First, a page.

This article from The Atlantic does a fair job of distinguishing between offensive appropriation and legitimate cultural exchange, emphasizing the importance of engaging with other cultures on more than an aesthetic level, and giving due credit to the cultures of origin.To take it out of our immediate cultural context, go back a century to when the British were still colonizing India, and consider the extent to which white imperialists were happy to grab up all they could of exotic Indian dress, tasty Indian cuisine, and even their own bastardized version of what they took to be Indian religion – while at the same time denying full rights to actual Indian persons.
Recognizing that cultural appropriation is real doesn’t mean there aren’t grey areas. I am aware of this especially since I love to cook foods from other cultures, and practice the dances of other cultures. I do crappy hip-hop dancing in my basement for fun and exercise, and I think that’s probably okay, but is it okay when a white female rapper twerks to draw on the hyper-sexualization of black women by white culture, in order to make money, without actually entering into solidarity with what real black women experience as a result of this hyper-sexualization?
The religious issue of cultural appropriation is significant for many reasons, but here I want to highlight two:
First, it is very tempting for people to steal elements of a religious tradition that look fun without entering into any of the discipline and spirituality entailed in that religion. This has been done en masse to Christian traditions by American secular culture (Mardi Gras….Easter Bunnies…Santa Claus). While Christians are not an oppressed or marginalized demographic in America, the irony is that the false, appropriated versions of our feasts have flooded the market and come to be mistaken for the real thing. Increasing commercialization of religion inhibits genuine cultural flourishing, and in case we have perhaps inhibited ourselves. In recent culture-war squabbles over holiday representations, Christians might get a more sympathetic ear if we were to celebrate our feasts more authentically, as part of our commitment to our ongoing story of redemption, not to the made-in-China plastic panoply of trivialized ritual.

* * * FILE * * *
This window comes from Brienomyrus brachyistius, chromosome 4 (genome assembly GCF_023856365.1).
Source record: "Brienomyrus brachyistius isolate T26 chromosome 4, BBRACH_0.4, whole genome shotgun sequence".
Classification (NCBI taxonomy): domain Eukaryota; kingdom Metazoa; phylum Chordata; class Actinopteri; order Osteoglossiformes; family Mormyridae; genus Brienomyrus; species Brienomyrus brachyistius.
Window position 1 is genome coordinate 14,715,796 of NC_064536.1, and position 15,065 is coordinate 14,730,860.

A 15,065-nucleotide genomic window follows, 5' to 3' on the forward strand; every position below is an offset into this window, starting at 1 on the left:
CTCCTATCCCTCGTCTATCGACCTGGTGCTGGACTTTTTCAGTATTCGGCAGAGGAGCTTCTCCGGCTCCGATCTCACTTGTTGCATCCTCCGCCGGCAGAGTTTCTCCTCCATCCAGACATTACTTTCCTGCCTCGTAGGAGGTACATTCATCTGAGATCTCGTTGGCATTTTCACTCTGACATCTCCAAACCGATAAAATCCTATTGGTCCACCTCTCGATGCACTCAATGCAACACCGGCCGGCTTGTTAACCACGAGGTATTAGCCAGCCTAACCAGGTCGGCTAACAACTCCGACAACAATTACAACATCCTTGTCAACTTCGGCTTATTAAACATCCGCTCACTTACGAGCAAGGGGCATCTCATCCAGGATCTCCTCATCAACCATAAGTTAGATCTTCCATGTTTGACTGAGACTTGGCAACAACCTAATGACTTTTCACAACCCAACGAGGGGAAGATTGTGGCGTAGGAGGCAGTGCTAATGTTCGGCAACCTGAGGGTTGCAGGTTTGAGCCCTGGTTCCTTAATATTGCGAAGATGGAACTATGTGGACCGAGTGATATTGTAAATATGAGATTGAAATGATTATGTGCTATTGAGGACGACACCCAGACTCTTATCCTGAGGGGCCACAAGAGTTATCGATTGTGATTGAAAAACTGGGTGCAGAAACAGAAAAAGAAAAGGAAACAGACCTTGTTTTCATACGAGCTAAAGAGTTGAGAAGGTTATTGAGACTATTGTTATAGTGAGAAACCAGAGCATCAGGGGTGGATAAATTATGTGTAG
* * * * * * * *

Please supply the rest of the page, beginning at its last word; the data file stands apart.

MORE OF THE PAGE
Second, it may be that we need to do an examination of collective conscience as we regard our historical views of other religions. Have we, in a misguided but well-intentioned drive to evangelize, appropriated the traditions of other religions, using force rather than love in our efforts to share our faith? Because I like dappling in mythography, I am constantly delighted to find the different threads of belief, archetype, symbol, hope, and fear that run through varying religions. We have so many common stories and shared religious ground. But there is a darkness underlying this delight, because these connections often come with tragic consequences. The study of the history of religion reveals layer upon layer of borrowing and sharing, but also, unfortunately, forced conversion or repressed custom. Christianity has too often been connected with white supremacy, racism, imperialism, and manifest destiny, and this is a horrible violation of the message of Christ, the body of Christ, the wounds of Christ. Perhaps God does indeed work mysteriously through the turmoil of history, but the divinely comedic flowering of good from evil doesn’t lessen our responsibility for evil. It should just make us more humble.
It is strange to see that Christianity has often flourished most strongly in black communities, among people who had Christianity thrust upon them, but for whom Jesus became more present than in the midst of wealth and power. It must be strange for practicing Jews to see Christians take the Passover meal and make of it something wholly different. When you stop and think about it, religion is a strange thing across the board – and a very human thing. So, as we ask others to be respectful of our belief and worship, we need also be respectful of the religious integrity of the persons who practice other religions, who hold them sacred. We need to remember that even if cultural appropriation is the way the world turns, it is a way of power, not a way proper to a Christian.
Image is of Jews being burned in hell. Image credit: Hell, 1180, from the Hortus Deliciarum. https://commons.wikimedia.org/wiki/File:Hortus_Deliciarum_-_Hell.jpg. Published in the US before 1923 and public domain in the US.